It is very confidential. I cannot get into that. But there is a confirmed understanding between the kingdom of Saudi Arabia and me personally.

Does that require you to do certain things?

Not necessarily. I cannot get into that, because it is confidential and secret between me and the government. But rest assured that this does not really handcuff me.

What did the government want from you?

I will not get into the discussions that took place between me and representatives of the government.

They must have wanted something.

I read what was written, that they wanted a chunk of A or B or C of what I have. This was all rumors.

According to one report, it was $6 billion.

I read $6 billion, I read more than that and less than that.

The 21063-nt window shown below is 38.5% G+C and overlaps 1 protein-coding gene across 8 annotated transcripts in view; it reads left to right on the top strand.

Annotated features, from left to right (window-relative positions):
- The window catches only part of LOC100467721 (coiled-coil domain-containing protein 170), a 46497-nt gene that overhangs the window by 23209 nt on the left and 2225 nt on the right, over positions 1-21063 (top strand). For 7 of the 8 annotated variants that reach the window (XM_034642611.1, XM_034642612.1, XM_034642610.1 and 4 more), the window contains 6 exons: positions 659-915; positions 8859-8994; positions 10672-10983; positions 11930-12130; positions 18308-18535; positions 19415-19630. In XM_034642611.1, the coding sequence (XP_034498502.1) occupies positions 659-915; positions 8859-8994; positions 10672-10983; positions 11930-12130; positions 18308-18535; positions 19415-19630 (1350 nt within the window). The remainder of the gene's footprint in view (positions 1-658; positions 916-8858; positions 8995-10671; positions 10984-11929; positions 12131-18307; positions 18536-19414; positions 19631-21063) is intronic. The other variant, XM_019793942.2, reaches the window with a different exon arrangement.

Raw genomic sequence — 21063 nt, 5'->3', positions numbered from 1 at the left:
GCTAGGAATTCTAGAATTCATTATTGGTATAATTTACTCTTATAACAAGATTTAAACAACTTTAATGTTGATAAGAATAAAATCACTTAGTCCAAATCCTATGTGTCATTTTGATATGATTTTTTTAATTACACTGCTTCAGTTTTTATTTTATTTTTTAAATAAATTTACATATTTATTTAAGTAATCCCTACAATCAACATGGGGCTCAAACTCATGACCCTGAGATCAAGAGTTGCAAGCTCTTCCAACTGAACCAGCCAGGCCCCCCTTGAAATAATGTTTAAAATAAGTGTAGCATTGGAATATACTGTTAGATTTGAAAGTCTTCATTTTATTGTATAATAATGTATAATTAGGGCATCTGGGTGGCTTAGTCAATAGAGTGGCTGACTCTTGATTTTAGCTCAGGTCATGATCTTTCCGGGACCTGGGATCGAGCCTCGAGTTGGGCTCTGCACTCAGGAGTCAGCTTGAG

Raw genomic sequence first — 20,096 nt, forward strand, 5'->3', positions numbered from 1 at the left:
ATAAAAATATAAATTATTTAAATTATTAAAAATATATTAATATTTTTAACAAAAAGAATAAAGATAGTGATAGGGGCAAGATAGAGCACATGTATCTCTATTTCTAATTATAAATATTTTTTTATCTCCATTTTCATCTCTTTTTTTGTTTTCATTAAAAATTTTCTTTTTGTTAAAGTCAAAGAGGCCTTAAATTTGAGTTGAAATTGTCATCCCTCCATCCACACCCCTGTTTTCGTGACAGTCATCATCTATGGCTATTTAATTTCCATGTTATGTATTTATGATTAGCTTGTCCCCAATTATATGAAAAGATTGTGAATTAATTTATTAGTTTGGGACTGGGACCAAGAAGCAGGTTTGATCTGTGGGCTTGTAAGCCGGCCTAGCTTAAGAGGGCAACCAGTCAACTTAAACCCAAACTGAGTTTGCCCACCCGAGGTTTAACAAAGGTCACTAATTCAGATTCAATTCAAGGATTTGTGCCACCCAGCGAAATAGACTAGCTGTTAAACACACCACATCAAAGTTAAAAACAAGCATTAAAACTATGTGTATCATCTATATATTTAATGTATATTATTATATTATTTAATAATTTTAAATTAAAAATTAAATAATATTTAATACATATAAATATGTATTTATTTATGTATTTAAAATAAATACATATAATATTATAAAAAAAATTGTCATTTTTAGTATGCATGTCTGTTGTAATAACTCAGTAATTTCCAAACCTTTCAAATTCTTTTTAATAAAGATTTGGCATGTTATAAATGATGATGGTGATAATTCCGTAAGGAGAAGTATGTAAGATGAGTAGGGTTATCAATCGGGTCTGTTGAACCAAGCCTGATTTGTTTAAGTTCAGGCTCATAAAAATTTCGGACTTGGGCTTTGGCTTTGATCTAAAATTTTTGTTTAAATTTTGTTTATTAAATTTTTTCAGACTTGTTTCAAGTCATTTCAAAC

Did it cost you anything to leave? Did you have to pay the government any money, did you have to hand over any land, did you have to surrender any shares?

When I say it’s a confidential and secret agreement, an arrangement based on a confirmed understanding between me and the government of Saudi Arabia, you have to respect that.

I’m a Saudi citizen. But I’m also a member of the royal family. The king is my uncle. Mohammed bin Salman is my cousin. So my interest is in maintaining the relationship between us and keeping it unscratched.

You maintain your innocence. You say you didn’t sign a settlement acknowledging guilt and that you’re different.

We signed something, yes, a confirmed understanding. Some others may call it a settlement. I don’t call it a settlement, because settlement to me is an acknowledgment you’ve done something wrong.